The Four Components of Emotion

By guest blogger, Josh Marder, LMFT

Most couples have trouble expressing their softer primary emotions when they come in for couples therapy.  We know that’s where we’ve got to go… but how do we get there?

One of the things I love about the EFT model is how it guides us to create safety for the deeper softer emotions to step out from hiding.  We do this by helping the client organize and experience their emotional selves.  EFT teaches us that the emotions we experience are not limited to how we feel.  The wholesome picture of emotions includes a combination of cognition, bodily experience, limbic/pre-conscious experience, and even action.

Let’s take a closer look at these four parts of emotion.

As an action or comment by the partner is seen or heard, there is a preconscious question that is asked by the back of the brain, in the amygdala, “Is this dangerous?”  If the answer is yes, our automatic response is to protect ourselves by going into an alert state.  This alert state sends a message to the body and front of the brain, “We are entering a danger zone.  Alert!”  Through soft and reflective empathy, we help the client become aware of their assessment of distress.

The body responds to this alert danger message, usually in the stomach, chest, or throat.  Clients often sense a tight, heavy, or painful feeling in their core area.  This is the body responding to the danger signal.  We encourage the client to explore whether they have any physical reaction in moments of relationship distress and in response to this danger signal.

At the same time as the danger assessment is spreading to the body, it’s also triggering other parts of the brain.  The prefrontal cortext is racing to understand the meaning behind this cue.  What does this say about my partner and our bond?  “What just happened? Is s/he angry at me?  Is s/he leaving me?  What does this say about me and the relationship?  Am I a disappointment, getting it wrong again?  Am I losing your love, attention, affection, or acceptance?  We gently support the client in exploring their interpretations of their partner’s moves.

And in response to the cue, we are driven to take action.  The effort to cope with the danger cue is usually a hyper form of fight or flight, freeze response.  In fight form, it may look like yelling, criticizing, or other expressions of anger.  In flight form, we retreat, intellectualize or otherwise avoid. The freeze response may look like emotional shut down, numbing out, going silent.  We help the partner understand and validate their emotional process as an automatic effort to deal with overwhelming emotions.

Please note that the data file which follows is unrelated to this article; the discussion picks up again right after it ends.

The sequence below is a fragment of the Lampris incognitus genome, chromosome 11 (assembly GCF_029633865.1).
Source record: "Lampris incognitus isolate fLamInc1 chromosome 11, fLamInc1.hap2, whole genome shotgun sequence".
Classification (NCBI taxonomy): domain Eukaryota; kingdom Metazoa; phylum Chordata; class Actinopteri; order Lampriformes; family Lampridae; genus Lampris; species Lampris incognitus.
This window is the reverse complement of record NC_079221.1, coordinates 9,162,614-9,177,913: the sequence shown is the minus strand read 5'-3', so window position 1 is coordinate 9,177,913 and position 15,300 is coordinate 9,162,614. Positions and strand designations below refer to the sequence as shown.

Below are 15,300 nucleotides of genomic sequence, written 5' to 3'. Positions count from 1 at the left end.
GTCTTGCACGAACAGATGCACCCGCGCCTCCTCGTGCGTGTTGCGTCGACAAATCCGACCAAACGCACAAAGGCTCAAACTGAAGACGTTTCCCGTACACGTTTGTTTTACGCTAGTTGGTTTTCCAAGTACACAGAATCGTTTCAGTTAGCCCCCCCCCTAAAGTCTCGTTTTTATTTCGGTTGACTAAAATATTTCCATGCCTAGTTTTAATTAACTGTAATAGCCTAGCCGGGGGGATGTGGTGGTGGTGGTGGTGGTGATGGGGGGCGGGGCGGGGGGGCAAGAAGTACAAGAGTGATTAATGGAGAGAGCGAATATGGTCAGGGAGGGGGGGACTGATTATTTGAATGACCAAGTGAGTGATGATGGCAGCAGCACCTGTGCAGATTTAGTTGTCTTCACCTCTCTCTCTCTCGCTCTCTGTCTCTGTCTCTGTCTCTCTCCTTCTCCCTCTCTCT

Putting these pieces together, it may sound something like this, “When you see your partner upset (the cue), you feel you’re entering the danger zone (back of the brain danger assessment).  You begin to feel a tightness in your chest (bodily response), and you start wondering if you can ever make her happy (meaning).  You go into your shell and try to hide at that moment (action response).”  As we help a client organize their experience, they feel safer within themselves.  As the different components of emotion are organized for the client and validated, the emotional experience expands for the client.  As partners feel more understood we naturally build the scaffolding needed to access the underlying, vulnerable emotions such as sadness, fear and shame hiding underneath their reactivity, and they begin to be experienced consciously, normalized, and accepted by themselves and their partner.

Learning EFT gives us a deeper understanding of the world of emotions for our clients and ourselves.  Through that understanding, a wholesome experience of emotion comes to light.  We are able to organize and expand the emotional world of our clients, giving them an opportunity to experience themselves and their relationship through a new lens of soft tender longings for connection.

Joshua Marder, LMFT is a certified EFT Therapist and Supervisor in Training.  He is a member of the CCEFT Board and runs the monthly peer consultation group in the North Shore.  He offers 1-Day Hold Me Tight Retreats in the Chicago area with 6 CEs for therapists.  If you’re interested in joining the peer group or attending one of his Hold Me Tight workshops, contact Josh at  

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